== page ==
Group Meetings Versus Home Visits

In a study comparing interventions designed to prevent loss of independence in activities of daily living among adults age 80 or better, Swedish researchers found that compared to home visits, group meetings of elderly adults led to more positive long-term outcomes.

This study included a representative sample of 459 independent and community-dwelling older adults, who were randomly assigned to three groups. One group received a preventative home visit from either an occupational therapist, a registered physiotherapist, a registered nurse, or a social worker. These professionals provided information and advice on municipal services available, and identified environmental fall risks in the home. The second group participated in four weekly group meetings with other older adults, which were administered by an occupational therapist, a registered nurse, a physiotherapist, and a social worker. These group leaders were trained to encourage and guide the participants in a process that acknowledged the older adults’ expertise and encouraged an exchange of knowledge among all present as opposed to a one-way transfer of knowledge from the professional to the participants. Topics included the aging process and possible health consequences, as well as strategies for solving problems that might arise in the home environment. These sessions were followed by a one-on-one home visit two to three weeks later to discuss group topics in more depth. Lastly, there was a control group which had access to the ordinary range of community services offered by municipal care for the aged, but did not take part in any intervention.

At the start of the study, all participants were independent in activities of daily living. In the one-year follow-up, 61 percent of the participants in the group meetings remained independent, compared to 53 percent of participants who had the preventative home visit and 45 percent of the control group. The difference between the group meeting participants and the other two groups was statistically significant, but the difference between the home visit group and the control group was not. Two years after the interventions, there were no statistical differences between the number of participants in any of the groups who remained independent in all activities of daily living.

The study also examined differences between the groups in the number of activities of daily living in which individuals required assistance. The scale used to measure independence asked about participants’ need for assistance with or inability to perform nine activities of daily living. One year after the interventions, 20 percent of the home visit participants and 15 percent of group meeting participants were no longer independent in two or more activities of daily living, compare to 39 percent of the control group. Looking at participants who were no longer independent in three or more activities of daily living, only 7 percent of group meeting and home intervention participants were no longer independent in three or more activities, compared with 17 percent of controls. At a the two-year follow-up, 25 percent of the participants in the group meetings were no longer independent in three or more activities of daily living, compared to 40 percent of controls. (The difference between controls and home intervention participants was not statistically significant.)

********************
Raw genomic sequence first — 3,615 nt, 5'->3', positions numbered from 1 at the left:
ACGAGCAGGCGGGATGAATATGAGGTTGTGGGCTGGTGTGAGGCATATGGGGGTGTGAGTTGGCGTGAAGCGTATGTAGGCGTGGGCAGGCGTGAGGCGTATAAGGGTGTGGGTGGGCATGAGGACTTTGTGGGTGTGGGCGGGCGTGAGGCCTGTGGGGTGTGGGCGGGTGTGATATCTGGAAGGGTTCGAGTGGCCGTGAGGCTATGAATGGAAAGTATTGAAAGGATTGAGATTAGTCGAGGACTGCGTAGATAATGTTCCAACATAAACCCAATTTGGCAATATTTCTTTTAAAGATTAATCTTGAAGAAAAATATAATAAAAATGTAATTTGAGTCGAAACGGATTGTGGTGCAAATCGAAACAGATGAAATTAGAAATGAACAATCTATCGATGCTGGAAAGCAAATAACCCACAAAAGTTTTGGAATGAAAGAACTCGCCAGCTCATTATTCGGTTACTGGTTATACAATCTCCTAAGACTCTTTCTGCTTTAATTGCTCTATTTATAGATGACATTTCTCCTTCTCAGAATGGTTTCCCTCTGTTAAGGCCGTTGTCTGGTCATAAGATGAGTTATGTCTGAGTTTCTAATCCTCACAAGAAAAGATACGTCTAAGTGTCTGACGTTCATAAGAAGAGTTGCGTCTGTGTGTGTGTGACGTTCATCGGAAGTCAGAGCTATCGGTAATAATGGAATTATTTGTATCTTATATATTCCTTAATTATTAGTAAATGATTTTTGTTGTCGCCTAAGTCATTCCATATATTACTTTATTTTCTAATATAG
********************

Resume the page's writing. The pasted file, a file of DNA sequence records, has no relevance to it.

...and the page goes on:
Looking at those participants in most need of assistance two years after the intervention, 14 percent of participants in the group meetings needed assistance in four or more activities, compared to 29 percent of control group participants. (Again, the difference between home intervention and control participants was not statistically significant.)

While the differences between group meeting participants and the control group in this study may not be surprising, the improved impact of the group meeting participants over the home intervention participants is particularly noteworthy. Greater independence in activities of daily living has been associated with greater life satisfaction among older adults, as well as better health status and lower demands and costs for caregivers.

The authors also suggest some possible reasons for the more positive outcomes for group meeting participants. Group meeting participants may be benefiting from the knowledge and advice from other older adults as well as the experts facilitating these meetings. Being exposed to other older adults may also play a role in motivating behavioral change in these group meeting participants. Other research on such group meetings suggests that in these meetings “the benefits of making a change, seeing solutions, and planning to take action are more apparent.” In order to improve on the positive impact of group meetings observed here, the authors suggest that a greater number of meetings in the intervention or booster sessions after the original intervention might lead to even greater beneficial outcomes.


Zidén L, Häggblom-Kronlöf G, Gustafsson S, et al. Physical function and fear of falling 2 years after the health-promoting randomized controlled trial: elderly persons in the risk zone. The Gerontologist. (2013). DOI: 10.1093/geront/gnt078

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